Pindigen Park

Environmental & Infrastructure – Parks & Recreational Facilities

Project Overview

Pindigen Park occupies a unique location in Ottawa, bringing together public, residential, institutional and commercial domains. Adjacent to the Canadian War Museum / LeBreton Park, the National Holocaust Monument, the Canadian Firefighters Memorial, LRT transit expansion, and existing and future development of the LeBreton Flats, Pindigen Park creates an exciting experience drawing both local users and tourists to this intersection. Park elements and layout create a pedestrian friendly intersection, improving connections to the adjacent uses and future development. The expanded intersection leads to an interior open space that is welcoming the public – Pindigen – Algonquin for ‘Come in, all are welcome’.

This project involved extensive collaboration with local First Nations peoples in concept, execution and public art and was was opened on June 20th 2017, the eve of National Aboriginal Day.

Project Description

The creation of Pindigen Park is a collaboration between two indigenous communities, federal government agencies and design firms. The park was officially opened on June 20th, 2017, the eve of National Aboriginal Day. The opening featured speakers from the indigenous communities and government representatives, as well as indigenous music and a tree-planting ceremony signifying how all parties came together in partnership.

The theme of the park is the Anishinabe philosophy of living well, which is finding a harmony between the land, the water, the air and the people. If these elements are not kept in balance, the whole suffers. Pindigen Park is an expression of this idea, and a timely reminder to all people of the importance of seeking this balance.

Expressing this theme, a series of four interpretive panels with text in Algonquin, English and French, feature colourful illustrations depicting Anishinabe people interacting with each element. There are full-scale steel animal silhouettes of a moose, a black bear, a river otter, an eagle and a turtle in the park. These artistic elements were created by visual artists from the two indigenous communities


The theme is also conveyed by the visually engaging landforms and hardscaping, which represent waves and movement, combining the elements of land, water and air. People are invited in to complete the balance, the ideal harmony, or Engadjitonanan aki, in Algonquin.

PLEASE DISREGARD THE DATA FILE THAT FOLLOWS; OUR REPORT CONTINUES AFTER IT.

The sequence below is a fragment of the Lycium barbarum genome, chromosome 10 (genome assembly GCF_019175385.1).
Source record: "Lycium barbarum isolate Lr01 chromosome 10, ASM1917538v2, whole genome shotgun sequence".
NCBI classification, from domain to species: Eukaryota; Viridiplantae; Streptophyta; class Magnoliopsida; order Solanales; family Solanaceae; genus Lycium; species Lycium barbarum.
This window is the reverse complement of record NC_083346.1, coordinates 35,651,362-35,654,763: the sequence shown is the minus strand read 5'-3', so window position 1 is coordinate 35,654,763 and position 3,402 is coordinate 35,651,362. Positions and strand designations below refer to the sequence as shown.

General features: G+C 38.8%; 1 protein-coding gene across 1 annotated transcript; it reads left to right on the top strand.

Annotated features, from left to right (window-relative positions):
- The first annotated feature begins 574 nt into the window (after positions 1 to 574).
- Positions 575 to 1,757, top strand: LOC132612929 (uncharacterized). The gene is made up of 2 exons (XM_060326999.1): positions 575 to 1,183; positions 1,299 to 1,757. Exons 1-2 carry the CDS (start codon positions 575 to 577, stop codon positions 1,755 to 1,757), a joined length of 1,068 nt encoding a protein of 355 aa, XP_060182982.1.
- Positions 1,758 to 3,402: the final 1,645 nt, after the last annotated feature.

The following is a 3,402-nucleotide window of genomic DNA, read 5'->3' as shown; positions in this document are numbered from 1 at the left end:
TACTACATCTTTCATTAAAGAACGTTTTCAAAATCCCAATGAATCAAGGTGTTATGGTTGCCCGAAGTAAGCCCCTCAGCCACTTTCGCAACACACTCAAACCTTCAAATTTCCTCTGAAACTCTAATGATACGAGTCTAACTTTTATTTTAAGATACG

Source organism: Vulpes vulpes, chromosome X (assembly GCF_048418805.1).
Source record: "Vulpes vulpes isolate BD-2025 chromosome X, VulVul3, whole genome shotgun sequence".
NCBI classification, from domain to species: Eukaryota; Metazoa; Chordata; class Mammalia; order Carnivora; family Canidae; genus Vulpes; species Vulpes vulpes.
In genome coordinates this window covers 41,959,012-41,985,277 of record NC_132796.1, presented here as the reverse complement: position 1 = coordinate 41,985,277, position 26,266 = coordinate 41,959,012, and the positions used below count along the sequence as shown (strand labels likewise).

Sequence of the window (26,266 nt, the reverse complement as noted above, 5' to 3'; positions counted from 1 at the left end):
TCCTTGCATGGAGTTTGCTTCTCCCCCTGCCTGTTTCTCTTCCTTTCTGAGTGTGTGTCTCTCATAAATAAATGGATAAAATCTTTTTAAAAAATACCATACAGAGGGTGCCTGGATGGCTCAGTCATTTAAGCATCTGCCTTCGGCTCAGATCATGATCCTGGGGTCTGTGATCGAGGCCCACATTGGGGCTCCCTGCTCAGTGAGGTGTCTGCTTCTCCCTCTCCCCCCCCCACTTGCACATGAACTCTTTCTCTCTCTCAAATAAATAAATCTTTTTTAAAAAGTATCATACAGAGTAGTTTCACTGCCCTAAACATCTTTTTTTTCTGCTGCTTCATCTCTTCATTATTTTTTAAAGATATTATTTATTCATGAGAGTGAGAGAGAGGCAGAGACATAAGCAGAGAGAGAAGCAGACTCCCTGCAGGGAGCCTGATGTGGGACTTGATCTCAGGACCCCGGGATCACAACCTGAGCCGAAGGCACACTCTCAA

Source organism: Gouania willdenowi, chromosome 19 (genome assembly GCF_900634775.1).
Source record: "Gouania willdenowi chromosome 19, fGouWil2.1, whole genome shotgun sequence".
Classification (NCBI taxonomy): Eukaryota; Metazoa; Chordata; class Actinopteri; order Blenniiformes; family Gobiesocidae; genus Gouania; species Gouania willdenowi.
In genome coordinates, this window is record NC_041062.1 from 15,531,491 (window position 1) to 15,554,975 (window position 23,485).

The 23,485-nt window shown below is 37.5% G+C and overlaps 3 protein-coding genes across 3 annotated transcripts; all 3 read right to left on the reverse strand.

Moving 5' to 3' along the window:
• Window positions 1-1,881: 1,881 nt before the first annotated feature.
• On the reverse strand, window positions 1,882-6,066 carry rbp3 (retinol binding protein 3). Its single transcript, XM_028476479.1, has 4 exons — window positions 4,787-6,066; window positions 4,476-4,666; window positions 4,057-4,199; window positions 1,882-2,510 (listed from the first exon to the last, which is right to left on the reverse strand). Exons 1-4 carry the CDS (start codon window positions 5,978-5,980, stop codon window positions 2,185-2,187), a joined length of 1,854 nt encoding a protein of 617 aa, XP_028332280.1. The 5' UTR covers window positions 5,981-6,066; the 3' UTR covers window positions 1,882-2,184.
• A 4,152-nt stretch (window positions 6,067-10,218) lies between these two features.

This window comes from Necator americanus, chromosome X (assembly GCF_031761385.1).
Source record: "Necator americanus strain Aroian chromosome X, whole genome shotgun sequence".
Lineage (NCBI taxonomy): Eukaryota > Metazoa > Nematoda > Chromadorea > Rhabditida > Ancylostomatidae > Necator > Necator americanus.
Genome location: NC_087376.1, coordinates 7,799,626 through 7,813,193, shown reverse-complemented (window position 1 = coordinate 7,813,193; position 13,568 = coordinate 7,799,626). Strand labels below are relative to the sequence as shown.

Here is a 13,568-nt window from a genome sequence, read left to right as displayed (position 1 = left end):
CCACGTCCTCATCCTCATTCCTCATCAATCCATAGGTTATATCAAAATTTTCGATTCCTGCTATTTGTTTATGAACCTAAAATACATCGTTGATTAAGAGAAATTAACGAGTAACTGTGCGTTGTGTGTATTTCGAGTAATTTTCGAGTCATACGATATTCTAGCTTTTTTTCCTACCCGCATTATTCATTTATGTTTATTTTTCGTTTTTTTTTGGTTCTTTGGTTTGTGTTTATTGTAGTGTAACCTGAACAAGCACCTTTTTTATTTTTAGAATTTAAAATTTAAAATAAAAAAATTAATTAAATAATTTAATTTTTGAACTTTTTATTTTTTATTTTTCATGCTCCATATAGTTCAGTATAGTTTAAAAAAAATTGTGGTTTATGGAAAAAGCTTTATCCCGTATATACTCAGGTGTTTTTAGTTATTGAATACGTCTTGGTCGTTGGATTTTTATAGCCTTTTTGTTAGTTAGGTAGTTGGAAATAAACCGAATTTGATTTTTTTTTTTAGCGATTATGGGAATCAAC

Visitors can explore a different type of landscape, bringing harmony back into focus through the dramatic landforming and planting, the art and interpretive content. The space invites exploration and offers the visitor comfortably secluded, quiet, safe spaces. The park remains aesthetically pleasing whether in spring bloom, cloaked in summer green or fall colours, or covered in snow.

This project is the result of the decontamination and beautification of a long neglected, unused site on the Lebreton Flats near downtown Ottawa, completed in time to mark Canada’s 150th anniversary in 2017.

In addition to decontaminating the site, the environmental ecology was respected by using recycled materials as much as possible. Salvaged and repurposed materials from the NCC storage yards provided a large selection of quality materials. These natural limestone and granite slabs, cobbles and curbs were repurposed for pavement treatments, seating elements, edging, terracing and creating accents at the end ‘crests’ of the landformed ‘waves’. Water courses are depicted by various sizes of river-stone culminating in the large boulders at wave crests. 

Plant material, indigenous and naturalized, is used to help define the waves and lower swales, and lawn is minimized by using clover and low grasses in large areas, requiring less maintenance. Infiltration of surface water into the ground is the main system of storm water management; use of below grade piping into the storm system takes off any excess water. 

Solar lighting, which provides ambience at night, means no hydro connection or use is required. This site also serves as a test site for this technology, paving the way for use on other sites in the city.

Additional Details

Ruhland and Associates LTD. Role: Project Landscape Architects

Location: Sir John A MacDonald Parkway at Booth Street, Ottawa

Date of Construction: 2014 – 2016

Owner: National Capital Commission


Ottawa Urban Design awards 2017 award of Merit in the ‘Public Places and Urban Spaces’ category.